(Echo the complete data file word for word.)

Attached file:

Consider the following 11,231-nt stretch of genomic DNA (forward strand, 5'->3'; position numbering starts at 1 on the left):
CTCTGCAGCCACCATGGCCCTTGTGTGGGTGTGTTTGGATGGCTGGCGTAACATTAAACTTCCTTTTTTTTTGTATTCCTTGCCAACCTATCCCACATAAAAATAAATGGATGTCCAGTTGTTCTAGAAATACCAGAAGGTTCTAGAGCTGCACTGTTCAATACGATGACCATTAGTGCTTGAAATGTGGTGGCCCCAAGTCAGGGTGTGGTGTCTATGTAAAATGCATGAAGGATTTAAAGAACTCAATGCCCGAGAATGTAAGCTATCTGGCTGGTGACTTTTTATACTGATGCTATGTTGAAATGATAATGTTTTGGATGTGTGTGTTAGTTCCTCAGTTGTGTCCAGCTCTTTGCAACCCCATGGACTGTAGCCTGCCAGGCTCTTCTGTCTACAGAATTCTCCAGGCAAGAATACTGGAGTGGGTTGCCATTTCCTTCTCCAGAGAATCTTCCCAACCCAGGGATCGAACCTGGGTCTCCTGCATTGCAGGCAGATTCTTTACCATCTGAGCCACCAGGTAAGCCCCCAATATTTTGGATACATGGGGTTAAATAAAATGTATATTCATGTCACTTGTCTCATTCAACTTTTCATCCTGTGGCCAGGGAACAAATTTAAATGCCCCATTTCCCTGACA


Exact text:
Consider the following 11,231-nt stretch of genomic DNA (forward strand, 5'->3'; position numbering starts at 1 on the left):
CTCTGCAGCCACCATGGCCCTTGTGTGGGTGTGTTTGGATGGCTGGCGTAACATTAAACTTCCTTTTTTTTTGTATTCCTTGCCAACCTATCCCACATAAAAATAAATGGATGTCCAGTTGTTCTAGAAATACCAGAAGGTTCTAGAGCTGCACTGTTCAATACGATGACCATTAGTGCTTGAAATGTGGTGGCCCCAAGTCAGGGTGTGGTGTCTATGTAAAATGCATGAAGGATTTAAAGAACTCAATGCCCGAGAATGTAAGCTATCTGGCTGGTGACTTTTTATACTGATGCTATGTTGAAATGATAATGTTTTGGATGTGTGTGTTAGTTCCTCAGTTGTGTCCAGCTCTTTGCAACCCCATGGACTGTAGCCTGCCAGGCTCTTCTGTCTACAGAATTCTCCAGGCAAGAATACTGGAGTGGGTTGCCATTTCCTTCTCCAGAGAATCTTCCCAACCCAGGGATCGAACCTGGGTCTCCTGCATTGCAGGCAGATTCTTTACCATCTGAGCCACCAGGTAAGCCCCCAATATTTTGGATACATGGGGTTAAATAAAATGTATATTCATGTCACTTGTCTCATTCAACTTTTCATCCTGTGGCCAGGGAACAAATTTAAATGCCCCATTTCCCTGACA